Don’t let the 65 degree weather fool you – it’s holiday time! It is always a good idea to let those folks who have been extra nice know that their efforts have been appreciated.
With less than two weeks of Shopmas to go, your gift list is probably down to those difficult to shop for folks. Choosing just the right memento for that favorite trader, fund manager or analyst is never easy, but we are here to solve your problems.
Some of you might wonder how this squares with my tendency to push back against the excesses of our consumerist society. This list of gifts, along with the occasional snarky aside, is driven by combination of philosophical digressions a respect for outstanding craftsmanship. Make of that hybrid what you will; besides its fun.
As in our prior gift lists, all of these items have been hand selected by yours truly, free from influence of the PR flacks and other media trolls who haunt my inbox. No compensation is accepted for these recommendations; any revenue generated via Amazon is donated to charity. (I will make an exception to this rule for the manufacturers of high performance automobiles).
On to the list!
This year saw the passing of Oliver Sachs; I fell in love with his keen intellect and his lovely prose so many years ago with The Man Who Mistook His Wife For A Hat: And Other Clinical Tales ($9); I have not gotten to his autobiography yet, On the Move: A Life, published earlier this year. I expect it to be as delightful as his prior writings.
Rise of the Robots: Technology and the Threat of a Jobless Future ($20) was selected by both the FT / McKinsey as their “Business Book of the Year.” The book makes the case that automation is a unique historical disruption, a “fundamental shift from most tasks being performed by humans to one where most tasks are done by machines.” Its next up in my queue.
The counterpoint to Rise of the Robots is The Library: A World ($50) a fascinating look into the history of library buildings across time and space. It makes one wonder what the future holds for not only these once magnificent repository of knowledge, but all libraries.
Speaking of robots, 2015 will go down as the year drones became ubiquitous. Last year, I recommended the Phantom 2 ($899). But before you drop big bucks on a drone (and promptly crash it), let me suggest learning to fly one properly on a cheaper model. The Syma X5SC Explorers 2 quad copter can work well as a trainer, with swappable rotors and other parts that you are likely to break in a crack up. Keep crashing it unto you feel your flying skills are good enough for the $1000 units.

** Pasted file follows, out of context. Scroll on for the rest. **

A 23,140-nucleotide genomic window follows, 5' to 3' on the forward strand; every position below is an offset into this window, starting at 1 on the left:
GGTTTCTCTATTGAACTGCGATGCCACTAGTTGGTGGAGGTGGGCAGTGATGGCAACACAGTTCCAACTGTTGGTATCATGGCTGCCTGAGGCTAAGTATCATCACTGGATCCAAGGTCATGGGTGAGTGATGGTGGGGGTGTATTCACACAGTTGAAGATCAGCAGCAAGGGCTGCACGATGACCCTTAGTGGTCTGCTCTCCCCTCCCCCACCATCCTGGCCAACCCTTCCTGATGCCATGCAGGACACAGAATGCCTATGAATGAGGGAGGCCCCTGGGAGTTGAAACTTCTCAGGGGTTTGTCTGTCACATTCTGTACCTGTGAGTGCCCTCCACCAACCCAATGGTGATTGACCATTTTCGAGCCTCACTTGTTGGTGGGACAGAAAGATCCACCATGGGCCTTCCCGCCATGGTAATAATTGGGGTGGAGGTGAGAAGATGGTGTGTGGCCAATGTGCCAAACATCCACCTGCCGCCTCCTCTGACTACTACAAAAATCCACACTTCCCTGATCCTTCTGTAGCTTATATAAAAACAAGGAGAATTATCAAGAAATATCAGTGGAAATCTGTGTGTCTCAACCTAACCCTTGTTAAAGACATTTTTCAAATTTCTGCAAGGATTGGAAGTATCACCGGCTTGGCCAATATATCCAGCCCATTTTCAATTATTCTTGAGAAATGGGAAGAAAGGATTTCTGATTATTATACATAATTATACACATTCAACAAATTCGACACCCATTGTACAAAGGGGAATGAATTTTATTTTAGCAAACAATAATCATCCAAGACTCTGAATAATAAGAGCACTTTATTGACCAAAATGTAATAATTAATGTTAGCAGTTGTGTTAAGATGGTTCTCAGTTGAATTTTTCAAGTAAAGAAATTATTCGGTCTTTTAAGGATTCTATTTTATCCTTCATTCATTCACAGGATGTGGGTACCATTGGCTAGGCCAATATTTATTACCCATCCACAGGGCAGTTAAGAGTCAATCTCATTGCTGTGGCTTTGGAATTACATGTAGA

Alternatively, you can get the Lily Tracking drone ($819). Slip the provided tracker into a pocket, and it follows you, shooting HD video for 20 minutes until its batteries drain (it auto lands before they hit empty). Shock proof, water-resistant, see the accompanying videos are pretty astounding (Note LILY won’t be shipping until August 2016) .
For the Star Wars fan on your list, the obvious gift is the Sphero BB-8 App-Enabled Droid ($150). It is an amazing piece app controlled of technology, operating in ways you may not have thought possible. (If your dog likes these sorts of things, it will become an expensive paperweight quickly). For the more casual fan, consider this Star Wars Han Solo in Carbonite Beach Towel ($20).
My most listened to album this year has been the new Ben Folds, So There. His most recent work with yMusic — a NYC 7-piece classical chamber music ensemble that does lovely collaborations – is a brilliant return to form of his earlier pop music genius.
At home, I really like my Sonos wireless system for causal background music. Its great for things like your iTunes library or Pandora. But the newest shiny thing in audio is the Phantom by French company Devialet ($2000-2300). The reviews have been utterly stellar (See Wired or Robb Report). I have yet to hear them, but it is my mission in 2016 to do so.
Also on my naughty or nice list is the Sennheiser HD 800 Over-Ear Circum-Aural Dynamic Headphone ($1200). If you want to hear music the way producers in the control room do when cutting albums, there are your cans.
For the wine love on your list, I find the Coravin Model Two ($350) intriguing. You can tap into any bottle of wine and pour a glass, at any time, without pulling the cork. A thin needle enters the cork, and non-reactive argon replaces the wine. This eliminates the excuse of not opening a nice bottle because you only want a glass and don’t want to waste a good vintage bottle. Available from the manufacturer or Amazon, at $350.
I am intriguing by this Rube Goldberg looking device, the Yama Glass 25 Cup Cold Drip Maker Bamboo Straight Frame. At $500, that better be some fantastic cold brewed coffee. Consider a Starbucks gift card ($25-100) as a reasonable alternative.
For the trader who is making your P&L look better, I suggest Van Cleef & Arpels’ Complication Poétique Midnight Planétarium ($245,000). It uses its entire dial to displaying the position of the planets and sun. It literally shows six planets rotating a tiny version of the sun in real time. This means Mercury will circle the sun on your watch face in 88 days, just like the real planet does. Venus is 224, Earth takes a year, and Saturn will circumnavigate your dial in 29 and a half years. Puts the whole solar system – and the concept of time – into sharper perspective.
For the alpha-generator on your list, Ferrari is going to have to take a back seat, to the most interesting design of the year: the all new Ford GT ($400,000). It uses a fuel-efficient turbocharged V-6 to generate 600 horsepower, which stocks to the track courtesy of one of the most spectacular aerodynamic shapes ever to come out of Dearborn Michigan, or anywhere else for that matter. It is gorgeous, as well.
That’s our list for 2015. Enjoy the holidays!